What about brake fluid which is said to be incompressible. When I push down the brake pedal, the master cylindre pushes the brake liquid inside the hoses which tightens the brakes immediately? So what is the speed of propagation in this scenario if it cannot be faster than c even though brake fluid seems incompressible?
Professor Michael Weissman received an AB degree in mathematics in 1970 from Harvard University and master's and doctoral degrees in physics from the University of California, San Diego, in 1972 and 1976, respectively. He worked as a postdoctoral research associate in chemistry at Harvard University from 1976 until 1978, when he joined the Department of Physics at the University of Illinois as an assistant professor. He was promoted to associate professor in 1984, and in 1989, became a full professor of physics.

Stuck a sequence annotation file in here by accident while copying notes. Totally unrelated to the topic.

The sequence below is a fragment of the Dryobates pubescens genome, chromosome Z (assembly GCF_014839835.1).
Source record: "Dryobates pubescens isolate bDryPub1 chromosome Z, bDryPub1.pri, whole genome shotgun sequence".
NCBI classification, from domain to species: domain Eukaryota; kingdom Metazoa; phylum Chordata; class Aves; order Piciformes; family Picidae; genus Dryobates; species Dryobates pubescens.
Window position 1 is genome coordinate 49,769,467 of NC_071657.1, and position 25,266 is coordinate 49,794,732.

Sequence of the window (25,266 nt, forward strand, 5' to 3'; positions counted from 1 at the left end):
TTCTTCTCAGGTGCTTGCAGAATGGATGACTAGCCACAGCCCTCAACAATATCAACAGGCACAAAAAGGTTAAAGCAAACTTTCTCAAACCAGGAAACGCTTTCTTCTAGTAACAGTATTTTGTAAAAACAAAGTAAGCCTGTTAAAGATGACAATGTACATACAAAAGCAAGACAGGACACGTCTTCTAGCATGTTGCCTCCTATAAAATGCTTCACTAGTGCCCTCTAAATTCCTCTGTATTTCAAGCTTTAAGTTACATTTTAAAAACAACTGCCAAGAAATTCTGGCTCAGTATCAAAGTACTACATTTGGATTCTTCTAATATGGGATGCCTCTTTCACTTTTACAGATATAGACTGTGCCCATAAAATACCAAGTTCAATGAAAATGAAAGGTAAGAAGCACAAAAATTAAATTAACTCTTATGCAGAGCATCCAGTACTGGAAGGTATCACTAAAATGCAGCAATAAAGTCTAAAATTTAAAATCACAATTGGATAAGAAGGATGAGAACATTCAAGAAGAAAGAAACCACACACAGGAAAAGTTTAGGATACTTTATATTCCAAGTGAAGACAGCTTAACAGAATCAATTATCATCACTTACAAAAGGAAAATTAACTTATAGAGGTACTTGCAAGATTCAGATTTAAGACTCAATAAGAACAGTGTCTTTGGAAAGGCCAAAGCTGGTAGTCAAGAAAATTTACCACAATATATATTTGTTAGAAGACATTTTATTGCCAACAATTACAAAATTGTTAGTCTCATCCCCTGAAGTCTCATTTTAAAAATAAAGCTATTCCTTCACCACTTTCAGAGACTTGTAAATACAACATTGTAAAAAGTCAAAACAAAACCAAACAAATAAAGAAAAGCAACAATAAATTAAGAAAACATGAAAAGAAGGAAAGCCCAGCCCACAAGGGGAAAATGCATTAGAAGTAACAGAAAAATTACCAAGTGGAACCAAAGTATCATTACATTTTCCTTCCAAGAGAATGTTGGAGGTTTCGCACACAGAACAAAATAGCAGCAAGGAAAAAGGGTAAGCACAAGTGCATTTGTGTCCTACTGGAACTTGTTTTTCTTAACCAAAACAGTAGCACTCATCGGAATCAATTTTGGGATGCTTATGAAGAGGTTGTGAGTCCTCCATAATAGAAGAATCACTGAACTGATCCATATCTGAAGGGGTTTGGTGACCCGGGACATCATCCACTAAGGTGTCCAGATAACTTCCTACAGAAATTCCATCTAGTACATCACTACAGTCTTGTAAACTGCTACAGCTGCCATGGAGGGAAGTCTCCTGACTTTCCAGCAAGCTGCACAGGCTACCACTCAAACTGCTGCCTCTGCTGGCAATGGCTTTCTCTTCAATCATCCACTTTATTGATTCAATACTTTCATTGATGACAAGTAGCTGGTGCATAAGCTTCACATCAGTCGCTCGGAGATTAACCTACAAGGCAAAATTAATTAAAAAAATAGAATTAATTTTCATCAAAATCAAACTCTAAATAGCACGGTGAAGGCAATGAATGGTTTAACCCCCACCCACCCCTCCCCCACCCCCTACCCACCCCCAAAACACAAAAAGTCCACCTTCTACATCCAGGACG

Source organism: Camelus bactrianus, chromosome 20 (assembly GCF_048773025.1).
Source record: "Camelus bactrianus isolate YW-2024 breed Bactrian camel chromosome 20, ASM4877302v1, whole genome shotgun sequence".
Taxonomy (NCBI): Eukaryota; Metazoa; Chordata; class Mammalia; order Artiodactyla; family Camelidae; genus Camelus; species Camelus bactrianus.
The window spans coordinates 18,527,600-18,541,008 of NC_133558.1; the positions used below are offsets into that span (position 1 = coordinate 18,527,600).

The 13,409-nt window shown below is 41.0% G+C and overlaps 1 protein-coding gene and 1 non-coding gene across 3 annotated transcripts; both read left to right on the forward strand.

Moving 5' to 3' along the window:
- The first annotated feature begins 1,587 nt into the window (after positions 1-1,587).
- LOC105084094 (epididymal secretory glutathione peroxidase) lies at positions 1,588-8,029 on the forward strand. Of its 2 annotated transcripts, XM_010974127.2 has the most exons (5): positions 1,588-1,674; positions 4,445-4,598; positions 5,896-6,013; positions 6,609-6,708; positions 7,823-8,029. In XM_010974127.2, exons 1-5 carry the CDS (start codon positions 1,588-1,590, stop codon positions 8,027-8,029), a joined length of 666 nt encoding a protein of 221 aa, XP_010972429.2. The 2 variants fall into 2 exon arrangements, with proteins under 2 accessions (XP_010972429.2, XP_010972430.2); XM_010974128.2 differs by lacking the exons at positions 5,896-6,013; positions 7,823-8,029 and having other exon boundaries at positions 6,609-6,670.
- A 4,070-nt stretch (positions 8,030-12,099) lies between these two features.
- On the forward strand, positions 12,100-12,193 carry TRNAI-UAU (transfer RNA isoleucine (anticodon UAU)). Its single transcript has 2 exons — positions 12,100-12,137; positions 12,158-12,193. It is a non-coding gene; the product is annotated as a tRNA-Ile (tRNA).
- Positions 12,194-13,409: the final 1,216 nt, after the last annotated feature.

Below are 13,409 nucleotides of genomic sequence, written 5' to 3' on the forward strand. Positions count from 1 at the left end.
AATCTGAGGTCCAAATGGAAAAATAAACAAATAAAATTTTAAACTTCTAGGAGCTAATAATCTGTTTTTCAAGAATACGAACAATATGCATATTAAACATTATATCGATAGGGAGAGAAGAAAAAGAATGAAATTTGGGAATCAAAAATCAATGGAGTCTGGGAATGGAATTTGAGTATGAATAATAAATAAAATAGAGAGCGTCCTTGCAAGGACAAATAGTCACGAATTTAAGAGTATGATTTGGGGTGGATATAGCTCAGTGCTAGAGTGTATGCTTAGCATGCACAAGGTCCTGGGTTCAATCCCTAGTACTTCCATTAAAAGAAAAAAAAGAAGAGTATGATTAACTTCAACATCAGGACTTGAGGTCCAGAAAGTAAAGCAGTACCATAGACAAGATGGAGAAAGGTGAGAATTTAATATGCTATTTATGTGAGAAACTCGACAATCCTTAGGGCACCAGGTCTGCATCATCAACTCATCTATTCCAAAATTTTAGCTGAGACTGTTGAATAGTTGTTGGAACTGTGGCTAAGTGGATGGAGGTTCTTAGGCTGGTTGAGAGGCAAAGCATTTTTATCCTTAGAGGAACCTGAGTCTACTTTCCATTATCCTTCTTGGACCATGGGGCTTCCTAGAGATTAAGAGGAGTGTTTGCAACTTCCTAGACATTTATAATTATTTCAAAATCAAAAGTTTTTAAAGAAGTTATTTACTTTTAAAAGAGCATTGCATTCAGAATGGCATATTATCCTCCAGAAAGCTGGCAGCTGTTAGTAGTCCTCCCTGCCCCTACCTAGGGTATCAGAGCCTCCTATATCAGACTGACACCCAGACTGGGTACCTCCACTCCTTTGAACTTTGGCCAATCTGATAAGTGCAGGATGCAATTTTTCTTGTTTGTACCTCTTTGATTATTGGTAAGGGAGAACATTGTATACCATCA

Professor Weissman has explored noise in condensed matter systems in a wide range of settings, including disordered magnetic, ferroelectric, conducting, and superconducting materials. He and his group have developed a number of novel noise techniques now used by others the materials science community. He has also held a long-standing interest in the foundations of quantum mechanics and the quantum measurement issue.
Professor Weissman is a dedicated teacher and earns high marks from former students, who commend his knowledge of the subject material, his concern for their questions, and his enthusiasm for teaching.
159 Loomis Laboratory
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